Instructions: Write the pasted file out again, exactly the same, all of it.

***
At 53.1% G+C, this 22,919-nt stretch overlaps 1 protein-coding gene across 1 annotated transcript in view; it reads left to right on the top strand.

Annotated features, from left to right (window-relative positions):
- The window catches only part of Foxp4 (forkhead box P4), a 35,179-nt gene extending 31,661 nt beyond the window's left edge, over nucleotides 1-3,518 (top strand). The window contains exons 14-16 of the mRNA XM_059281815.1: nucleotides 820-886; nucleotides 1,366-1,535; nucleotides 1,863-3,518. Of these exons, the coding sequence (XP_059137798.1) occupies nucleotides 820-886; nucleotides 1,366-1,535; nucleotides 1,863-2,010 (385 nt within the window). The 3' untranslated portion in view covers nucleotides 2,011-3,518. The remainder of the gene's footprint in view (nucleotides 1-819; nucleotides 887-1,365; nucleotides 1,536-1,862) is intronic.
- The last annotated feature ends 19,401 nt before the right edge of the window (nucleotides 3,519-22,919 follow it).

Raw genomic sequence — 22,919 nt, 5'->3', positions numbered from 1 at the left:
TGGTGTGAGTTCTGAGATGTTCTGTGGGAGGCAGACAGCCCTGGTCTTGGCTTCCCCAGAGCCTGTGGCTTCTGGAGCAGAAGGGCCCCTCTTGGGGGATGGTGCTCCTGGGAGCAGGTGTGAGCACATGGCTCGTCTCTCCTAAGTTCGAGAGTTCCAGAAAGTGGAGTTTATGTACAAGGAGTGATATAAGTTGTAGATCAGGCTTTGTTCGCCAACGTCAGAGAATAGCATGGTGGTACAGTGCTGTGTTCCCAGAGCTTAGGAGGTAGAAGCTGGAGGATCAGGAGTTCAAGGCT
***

At 53.1% G+C, this 22,919-nt stretch overlaps 1 protein-coding gene across 1 annotated transcript in view; it reads left to right on the top strand.

Annotated features, from left to right (window-relative positions):
- The window catches only part of Foxp4 (forkhead box P4), a 35,179-nt gene extending 31,661 nt beyond the window's left edge, over nucleotides 1-3,518 (top strand). The window contains exons 14-16 of the mRNA XM_059281815.1: nucleotides 820-886; nucleotides 1,366-1,535; nucleotides 1,863-3,518. Of these exons, the coding sequence (XP_059137798.1) occupies nucleotides 820-886; nucleotides 1,366-1,535; nucleotides 1,863-2,010 (385 nt within the window). The 3' untranslated portion in view covers nucleotides 2,011-3,518. The remainder of the gene's footprint in view (nucleotides 1-819; nucleotides 887-1,365; nucleotides 1,536-1,862) is intronic.
- The last annotated feature ends 19,401 nt before the right edge of the window (nucleotides 3,519-22,919 follow it).

Raw genomic sequence — 22,919 nt, 5'->3', positions numbered from 1 at the left:
TGGTGTGAGTTCTGAGATGTTCTGTGGGAGGCAGACAGCCCTGGTCTTGGCTTCCCCAGAGCCTGTGGCTTCTGGAGCAGAAGGGCCCCTCTTGGGGGATGGTGCTCCTGGGAGCAGGTGTGAGCACATGGCTCGTCTCTCCTAAGTTCGAGAGTTCCAGAAAGTGGAGTTTATGTACAAGGAGTGATATAAGTTGTAGATCAGGCTTTGTTCGCCAACGTCAGAGAATAGCATGGTGGTACAGTGCTGTGTTCCCAGAGCTTAGGAGGTAGAAGCTGGAGGATCAGGAGTTCAAGGCT